CLCIV 120 - First-year Seminar in Classical Civilization (Humanities)
Section: 002 Ancient Cities and Modern Urbanism
Term: FA 2017
Subject: Classical Civilization (CLCIV)
Department: LSA Classical Studies
Requirements & Distribution:
FYSem, WorldLit
Waitlist Capacity:
Advisory Prerequisites:
Enrollment restricted to first-year students, including those with sophomore standing.
May be repeated for a maximum of 6 credit(s).
Primary Instructor:

Man is a political animal, said the Greek philosopher Aristotle, that is, an animal that lives in the “polis,” the Greek word for city. We are still political animals, and the study of ancient Greek cities is of abiding interest, both historical and contemporary; for our image of the Greek polis continues to exert a powerful hold on modern culture.

This course will consider current perspectives on the reality of ancient Greek city-life, together with a number of case studies intended to illuminate its relevance to modern understanding of urban issues. We will begin by examining the variety of types of ancient Greek cities: from Athens, an unplanned town famous as the birthplace of democracy, to Alexandria in Egypt, a grid-planned city founded as a royal capital by Alexander the Great. At the same time, we will also investigate the underlying characteristics common to all Greek cities, such as the sanctuaries often situated on a "high place" or acropolis, and the main civic and commercial meeting place, the agora. Then we will proceed to consider a number of points of comparison with modern cities, such as grid planning; the interaction between public, private, secular, and sacred space within the city; and the relationship between town and countryside. We will pay special attention to examination of ancient cities being studied by archaeologists at the University of Michigan (in Italy, Greece, and Turkey), in comparison with the modern city of Detroit, a major focus of study by members of the faculty of the Taubman College of Architecture and Urban Planning. The course will be taught in connection with the development of an exhibition at the Kelsey Museum of Archaeology, and students will also be introduced to the processes of planning and mounting a museum display.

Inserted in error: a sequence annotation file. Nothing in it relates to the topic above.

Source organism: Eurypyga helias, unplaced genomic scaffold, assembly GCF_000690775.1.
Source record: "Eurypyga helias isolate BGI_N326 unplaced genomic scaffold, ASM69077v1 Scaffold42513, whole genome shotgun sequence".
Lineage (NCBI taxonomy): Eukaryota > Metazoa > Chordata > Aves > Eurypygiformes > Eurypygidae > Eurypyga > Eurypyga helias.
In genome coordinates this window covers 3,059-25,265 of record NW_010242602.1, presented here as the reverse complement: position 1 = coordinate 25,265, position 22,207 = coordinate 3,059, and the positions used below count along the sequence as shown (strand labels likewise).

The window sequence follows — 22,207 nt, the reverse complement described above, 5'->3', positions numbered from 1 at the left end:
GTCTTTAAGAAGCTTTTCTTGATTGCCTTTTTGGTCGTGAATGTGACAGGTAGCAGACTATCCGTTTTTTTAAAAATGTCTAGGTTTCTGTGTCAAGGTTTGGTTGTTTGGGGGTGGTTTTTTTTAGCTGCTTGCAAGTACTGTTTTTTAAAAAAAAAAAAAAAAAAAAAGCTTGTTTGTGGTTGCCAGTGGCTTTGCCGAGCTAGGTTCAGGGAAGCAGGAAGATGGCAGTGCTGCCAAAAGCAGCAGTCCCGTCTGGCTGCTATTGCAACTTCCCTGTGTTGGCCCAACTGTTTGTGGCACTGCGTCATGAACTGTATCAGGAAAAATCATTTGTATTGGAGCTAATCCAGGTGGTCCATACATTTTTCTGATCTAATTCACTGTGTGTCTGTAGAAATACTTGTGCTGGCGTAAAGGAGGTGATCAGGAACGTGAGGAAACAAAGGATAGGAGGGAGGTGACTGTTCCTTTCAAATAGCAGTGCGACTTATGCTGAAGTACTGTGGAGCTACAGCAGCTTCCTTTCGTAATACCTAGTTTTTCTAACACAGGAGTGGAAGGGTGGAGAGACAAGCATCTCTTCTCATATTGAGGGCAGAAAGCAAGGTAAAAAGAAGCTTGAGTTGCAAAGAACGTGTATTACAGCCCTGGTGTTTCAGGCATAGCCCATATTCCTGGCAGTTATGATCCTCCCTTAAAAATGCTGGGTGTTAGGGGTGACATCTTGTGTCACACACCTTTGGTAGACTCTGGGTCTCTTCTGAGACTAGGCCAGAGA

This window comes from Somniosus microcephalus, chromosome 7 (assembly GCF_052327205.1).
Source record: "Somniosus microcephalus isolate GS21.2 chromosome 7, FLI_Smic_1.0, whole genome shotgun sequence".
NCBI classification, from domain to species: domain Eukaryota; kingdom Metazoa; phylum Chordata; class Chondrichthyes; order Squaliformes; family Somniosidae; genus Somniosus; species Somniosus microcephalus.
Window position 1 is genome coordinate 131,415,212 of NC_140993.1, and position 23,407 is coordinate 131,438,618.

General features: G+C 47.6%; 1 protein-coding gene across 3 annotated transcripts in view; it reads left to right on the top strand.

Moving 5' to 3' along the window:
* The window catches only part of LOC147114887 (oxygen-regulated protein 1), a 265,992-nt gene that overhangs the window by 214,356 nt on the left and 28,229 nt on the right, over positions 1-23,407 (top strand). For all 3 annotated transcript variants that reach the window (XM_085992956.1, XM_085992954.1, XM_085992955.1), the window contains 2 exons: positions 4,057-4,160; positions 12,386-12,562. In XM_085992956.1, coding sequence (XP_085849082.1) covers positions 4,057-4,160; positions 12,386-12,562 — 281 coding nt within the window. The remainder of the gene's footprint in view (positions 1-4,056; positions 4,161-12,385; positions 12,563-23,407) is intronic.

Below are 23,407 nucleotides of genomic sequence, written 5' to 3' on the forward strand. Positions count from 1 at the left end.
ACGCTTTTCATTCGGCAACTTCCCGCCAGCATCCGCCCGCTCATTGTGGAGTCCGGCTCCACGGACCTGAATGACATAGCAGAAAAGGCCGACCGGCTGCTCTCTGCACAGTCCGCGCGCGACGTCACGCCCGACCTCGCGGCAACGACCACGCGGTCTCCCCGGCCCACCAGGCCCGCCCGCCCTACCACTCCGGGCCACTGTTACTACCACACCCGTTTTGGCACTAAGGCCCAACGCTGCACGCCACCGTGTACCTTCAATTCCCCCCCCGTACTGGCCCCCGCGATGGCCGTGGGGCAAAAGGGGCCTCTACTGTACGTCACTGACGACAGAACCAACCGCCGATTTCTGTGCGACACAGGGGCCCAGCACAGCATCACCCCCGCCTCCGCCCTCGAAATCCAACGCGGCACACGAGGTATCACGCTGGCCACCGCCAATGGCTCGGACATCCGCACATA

Course Requirements:

The course will be conducted as a seminar, with weekly readings and short writing assignments. Students will be expected to participate actively in discussion, and to write a medium length (10-15 pp.) paper at the end of the semester.

Intended Audience:

First-year students only.

Class Format:

Seminar meeting 3 times per week for one hour.

CLCIV 120 - First-year Seminar in Classical Civilization (Humanities)
Schedule Listing
002 (SEM)
MWF 9:00AM - 10:00AM
003 (SEM)
TuTh 10:00AM - 11:30AM
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